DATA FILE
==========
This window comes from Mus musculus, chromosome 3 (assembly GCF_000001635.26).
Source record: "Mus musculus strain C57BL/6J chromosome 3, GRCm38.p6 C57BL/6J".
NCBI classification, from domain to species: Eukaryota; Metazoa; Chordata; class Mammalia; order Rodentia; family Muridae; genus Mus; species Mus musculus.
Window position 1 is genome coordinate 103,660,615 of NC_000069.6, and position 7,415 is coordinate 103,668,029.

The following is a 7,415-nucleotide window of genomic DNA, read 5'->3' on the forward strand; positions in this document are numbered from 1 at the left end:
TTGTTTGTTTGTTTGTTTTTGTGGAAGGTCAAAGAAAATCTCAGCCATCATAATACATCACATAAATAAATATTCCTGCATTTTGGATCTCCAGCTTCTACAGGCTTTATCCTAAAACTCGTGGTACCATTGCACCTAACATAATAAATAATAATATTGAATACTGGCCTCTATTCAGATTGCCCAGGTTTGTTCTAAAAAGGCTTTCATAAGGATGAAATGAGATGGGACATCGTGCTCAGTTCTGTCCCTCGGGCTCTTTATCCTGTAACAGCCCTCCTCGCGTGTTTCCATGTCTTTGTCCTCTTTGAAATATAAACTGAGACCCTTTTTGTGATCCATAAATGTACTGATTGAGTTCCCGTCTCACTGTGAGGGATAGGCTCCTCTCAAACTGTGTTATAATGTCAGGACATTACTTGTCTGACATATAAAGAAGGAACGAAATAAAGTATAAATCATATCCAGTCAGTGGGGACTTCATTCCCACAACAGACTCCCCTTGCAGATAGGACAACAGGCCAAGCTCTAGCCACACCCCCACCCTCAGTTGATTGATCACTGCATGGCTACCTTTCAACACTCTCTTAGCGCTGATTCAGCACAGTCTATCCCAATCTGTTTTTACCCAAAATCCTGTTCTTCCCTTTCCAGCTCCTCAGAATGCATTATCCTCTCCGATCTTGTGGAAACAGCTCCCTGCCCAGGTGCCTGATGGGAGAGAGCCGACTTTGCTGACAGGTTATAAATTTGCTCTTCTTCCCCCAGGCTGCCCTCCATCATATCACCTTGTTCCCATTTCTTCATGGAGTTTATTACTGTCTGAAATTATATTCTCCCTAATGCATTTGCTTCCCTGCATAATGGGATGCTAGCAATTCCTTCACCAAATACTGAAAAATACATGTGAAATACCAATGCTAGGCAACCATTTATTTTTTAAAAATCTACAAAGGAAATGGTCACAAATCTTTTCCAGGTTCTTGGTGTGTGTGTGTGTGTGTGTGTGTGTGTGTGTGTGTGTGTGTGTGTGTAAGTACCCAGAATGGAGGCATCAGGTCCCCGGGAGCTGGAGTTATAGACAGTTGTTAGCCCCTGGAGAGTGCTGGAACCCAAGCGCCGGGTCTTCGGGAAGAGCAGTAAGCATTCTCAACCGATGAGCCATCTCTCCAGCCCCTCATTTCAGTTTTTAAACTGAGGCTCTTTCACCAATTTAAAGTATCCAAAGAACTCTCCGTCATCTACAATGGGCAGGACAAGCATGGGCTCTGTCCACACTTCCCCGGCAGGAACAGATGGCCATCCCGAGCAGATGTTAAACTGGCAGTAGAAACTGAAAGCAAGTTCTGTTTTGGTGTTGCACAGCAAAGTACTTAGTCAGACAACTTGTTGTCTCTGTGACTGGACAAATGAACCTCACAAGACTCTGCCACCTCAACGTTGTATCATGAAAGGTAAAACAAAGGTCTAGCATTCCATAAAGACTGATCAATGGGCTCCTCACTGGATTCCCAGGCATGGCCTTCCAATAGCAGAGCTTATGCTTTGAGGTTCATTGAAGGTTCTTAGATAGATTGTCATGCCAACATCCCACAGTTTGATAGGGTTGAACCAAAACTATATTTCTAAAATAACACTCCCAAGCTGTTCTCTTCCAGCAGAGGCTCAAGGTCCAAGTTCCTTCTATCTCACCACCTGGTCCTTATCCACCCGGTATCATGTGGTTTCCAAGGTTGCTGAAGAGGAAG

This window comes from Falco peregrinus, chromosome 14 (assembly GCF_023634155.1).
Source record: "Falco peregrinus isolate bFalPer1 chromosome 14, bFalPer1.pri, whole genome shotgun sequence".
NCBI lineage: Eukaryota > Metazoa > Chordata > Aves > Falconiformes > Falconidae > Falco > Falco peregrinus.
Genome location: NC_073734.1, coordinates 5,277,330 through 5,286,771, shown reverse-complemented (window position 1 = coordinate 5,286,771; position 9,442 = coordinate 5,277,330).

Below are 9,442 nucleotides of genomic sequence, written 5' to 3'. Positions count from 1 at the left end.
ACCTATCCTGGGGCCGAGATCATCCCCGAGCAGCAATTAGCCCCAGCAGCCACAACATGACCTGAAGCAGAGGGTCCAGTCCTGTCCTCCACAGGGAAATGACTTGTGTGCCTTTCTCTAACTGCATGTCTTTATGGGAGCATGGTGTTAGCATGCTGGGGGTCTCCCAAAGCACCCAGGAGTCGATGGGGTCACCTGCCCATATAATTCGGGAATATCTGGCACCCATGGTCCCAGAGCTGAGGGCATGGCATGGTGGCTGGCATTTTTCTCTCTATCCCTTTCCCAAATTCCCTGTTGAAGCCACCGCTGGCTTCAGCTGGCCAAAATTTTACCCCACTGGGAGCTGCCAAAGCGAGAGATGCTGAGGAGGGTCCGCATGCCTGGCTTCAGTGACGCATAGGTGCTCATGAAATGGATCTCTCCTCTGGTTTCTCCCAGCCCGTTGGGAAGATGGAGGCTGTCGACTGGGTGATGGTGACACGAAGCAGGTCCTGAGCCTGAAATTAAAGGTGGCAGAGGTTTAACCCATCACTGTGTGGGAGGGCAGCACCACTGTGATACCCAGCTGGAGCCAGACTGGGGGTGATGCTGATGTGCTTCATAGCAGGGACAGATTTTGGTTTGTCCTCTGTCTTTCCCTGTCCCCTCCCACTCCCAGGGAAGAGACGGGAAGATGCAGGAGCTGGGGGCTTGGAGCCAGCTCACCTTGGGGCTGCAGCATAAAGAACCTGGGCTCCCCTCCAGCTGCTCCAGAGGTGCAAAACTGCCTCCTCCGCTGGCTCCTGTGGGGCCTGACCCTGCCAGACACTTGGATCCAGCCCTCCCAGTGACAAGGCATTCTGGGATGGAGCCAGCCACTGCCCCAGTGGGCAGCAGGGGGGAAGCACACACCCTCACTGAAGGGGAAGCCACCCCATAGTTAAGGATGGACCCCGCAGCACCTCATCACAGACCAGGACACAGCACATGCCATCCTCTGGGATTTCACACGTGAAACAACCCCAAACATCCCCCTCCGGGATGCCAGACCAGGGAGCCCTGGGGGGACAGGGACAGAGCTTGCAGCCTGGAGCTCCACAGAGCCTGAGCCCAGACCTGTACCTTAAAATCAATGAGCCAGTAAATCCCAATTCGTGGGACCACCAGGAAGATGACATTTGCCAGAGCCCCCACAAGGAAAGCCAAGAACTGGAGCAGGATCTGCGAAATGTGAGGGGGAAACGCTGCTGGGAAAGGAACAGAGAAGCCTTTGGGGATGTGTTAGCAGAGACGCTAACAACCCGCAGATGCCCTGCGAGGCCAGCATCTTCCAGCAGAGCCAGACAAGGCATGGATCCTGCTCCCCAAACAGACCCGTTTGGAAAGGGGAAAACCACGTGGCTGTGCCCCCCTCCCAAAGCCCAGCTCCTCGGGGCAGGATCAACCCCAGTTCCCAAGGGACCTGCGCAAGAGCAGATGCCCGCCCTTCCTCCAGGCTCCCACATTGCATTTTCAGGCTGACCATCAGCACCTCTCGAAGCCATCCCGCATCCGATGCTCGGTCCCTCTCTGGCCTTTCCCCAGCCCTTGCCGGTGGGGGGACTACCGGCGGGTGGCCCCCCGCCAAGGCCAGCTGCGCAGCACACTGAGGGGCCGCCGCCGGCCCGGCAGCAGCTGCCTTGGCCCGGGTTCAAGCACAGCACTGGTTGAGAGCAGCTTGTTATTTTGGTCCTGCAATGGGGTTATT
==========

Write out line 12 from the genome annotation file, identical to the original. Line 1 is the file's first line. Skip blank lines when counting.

ACCTATCCTGGGGCCGAGATCATCCCCGAGCAGCAATTAGCCCCAGCAGCCACAACATGACCTGAAGCAGAGGGTCCAGTCCTGTCCTCCACAGGGAAATGACTTGTGTGCCTTTCTCTAACTGCATGTCTTTATGGGAGCATGGTGTTAGCATGCTGGGGGTCTCCCAAAGCACCCAGGAGTCGATGGGGTCACCTGCCCATATAATTCGGGAATATCTGGCACCCATGGTCCCAGAGCTGAGGGCATGGCATGGTGGCTGGCATTTTTCTCTCTATCCCTTTCCCAAATTCCCTGTTGAAGCCACCGCTGGCTTCAGCTGGCCAAAATTTTACCCCACTGGGAGCTGCCAAAGCGAGAGATGCTGAGGAGGGTCCGCATGCCTGGCTTCAGTGACGCATAGGTGCTCATGAAATGGATCTCTCCTCTGGTTTCTCCCAGCCCGTTGGGAAGATGGAGGCTGTCGACTGGGTGATGGTGACACGAAGCAGGTCCTGAGCCTGAAATTAAAGGTGGCAGAGGTTTAACCCATCACTGTGTGGGAGGGCAGCACCACTGTGATACCCAGCTGGAGCCAGACTGGGGGTGATGCTGATGTGCTTCATAGCAGGGACAGATTTTGGTTTGTCCTCTGTCTTTCCCTGTCCCCTCCCACTCCCAGGGAAGAGACGGGAAGATGCAGGAGCTGGGGGCTTGGAGCCAGCTCACCTTGGGGCTGCAGCATAAAGAACCTGGGCTCCCCTCCAGCTGCTCCAGAGGTGCAAAACTGCCTCCTCCGCTGGCTCCTGTGGGGCCTGACCCTGCCAGACACTTGGATCCAGCCCTCCCAGTGACAAGGCATTCTGGGATGGAGCCAGCCACTGCCCCAGTGGGCAGCAGGGGGGAAGCACACACCCTCACTGAAGGGGAAGCCACCCCATAGTTAAGGATGGACCCCGCAGCACCTCATCACAGACCAGGACACAGCACATGCCATCCTCTGGGATTTCACACGTGAAACAACCCCAAACATCCCCCTCCGGGATGCCAGACCAGGGAGCCCTGGGGGGACAGGGACAGAGCTTGCAGCCTGGAGCTCCACAGAGCCTGAGCCCAGACCTGTACCTTAAAATCAATGAGCCAGTAAATCCCAATTCGTGGGACCACCAGGAAGATGACATTTGCCAGAGCCCCCACAAGGAAAGCCAAGAACTGGAGCAGGATCTGCGAAATGTGAGGGGGAAACGCTGCTGGGAAAGGAACAGAGAAGCCTTTGGGGATGTGTTAGCAGAGACGCTAACAACCCGCAGATGCCCTGCGAGGCCAGCATCTTCCAGCAGAGCCAGACAAGGCATGGATCCTGCTCCCCAAACAGACCCGTTTGGAAAGGGGAAAACCACGTGGCTGTGCCCCCCTCCCAAAGCCCAGCTCCTCGGGGCAGGATCAACCCCAGTTCCCAAGGGACCTGCGCAAGAGCAGATGCCCGCCCTTCCTCCAGGCTCCCACATTGCATTTTCAGGCTGACCATCAGCACCTCTCGAAGCCATCCCGCATCCGATGCTCGGTCCCTCTCTGGCCTTTCCCCAGCCCTTGCCGGTGGGGGGACTACCGGCGGGTGGCCCCCCGCCAAGGCCAGCTGCGCAGCACACTGAGGGGCCGCCGCCGGCCCGGCAGCAGCTGCCTTGGCCCGGGTTCAAGCACAGCACTGGTTGAGAGCAGCTTGTTATTTTGGTCCTGCAATGGGGTTATT